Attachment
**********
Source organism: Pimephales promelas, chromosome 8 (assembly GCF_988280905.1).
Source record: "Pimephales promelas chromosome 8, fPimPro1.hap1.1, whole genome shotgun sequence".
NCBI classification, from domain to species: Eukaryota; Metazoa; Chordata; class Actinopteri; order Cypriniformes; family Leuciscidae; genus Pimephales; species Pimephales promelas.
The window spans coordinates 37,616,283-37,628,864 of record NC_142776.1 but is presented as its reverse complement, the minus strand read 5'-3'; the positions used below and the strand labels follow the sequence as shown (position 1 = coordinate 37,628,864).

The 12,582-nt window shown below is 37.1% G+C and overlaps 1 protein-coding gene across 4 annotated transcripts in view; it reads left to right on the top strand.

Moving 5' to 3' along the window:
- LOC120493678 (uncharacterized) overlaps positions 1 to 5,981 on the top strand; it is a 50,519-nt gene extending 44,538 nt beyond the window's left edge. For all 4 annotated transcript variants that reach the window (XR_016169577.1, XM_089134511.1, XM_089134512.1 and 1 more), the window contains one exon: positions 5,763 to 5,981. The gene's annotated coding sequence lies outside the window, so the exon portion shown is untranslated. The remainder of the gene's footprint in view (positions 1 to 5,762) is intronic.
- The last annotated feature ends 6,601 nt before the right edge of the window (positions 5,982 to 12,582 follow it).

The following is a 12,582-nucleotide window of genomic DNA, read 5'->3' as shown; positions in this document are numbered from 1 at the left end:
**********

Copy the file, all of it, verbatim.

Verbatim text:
Source organism: Pimephales promelas, chromosome 8 (assembly GCF_988280905.1).
Source record: "Pimephales promelas chromosome 8, fPimPro1.hap1.1, whole genome shotgun sequence".
NCBI classification, from domain to species: Eukaryota; Metazoa; Chordata; class Actinopteri; order Cypriniformes; family Leuciscidae; genus Pimephales; species Pimephales promelas.
The window spans coordinates 37,616,283-37,628,864 of record NC_142776.1 but is presented as its reverse complement, the minus strand read 5'-3'; the positions used below and the strand labels follow the sequence as shown (position 1 = coordinate 37,628,864).

The 12,582-nt window shown below is 37.1% G+C and overlaps 1 protein-coding gene across 4 annotated transcripts in view; it reads left to right on the top strand.

Moving 5' to 3' along the window:
- LOC120493678 (uncharacterized) overlaps positions 1 to 5,981 on the top strand; it is a 50,519-nt gene extending 44,538 nt beyond the window's left edge. For all 4 annotated transcript variants that reach the window (XR_016169577.1, XM_089134511.1, XM_089134512.1 and 1 more), the window contains one exon: positions 5,763 to 5,981. The gene's annotated coding sequence lies outside the window, so the exon portion shown is untranslated. The remainder of the gene's footprint in view (positions 1 to 5,762) is intronic.
- The last annotated feature ends 6,601 nt before the right edge of the window (positions 5,982 to 12,582 follow it).

The following is a 12,582-nucleotide window of genomic DNA, read 5'->3' as shown; positions in this document are numbered from 1 at the left end: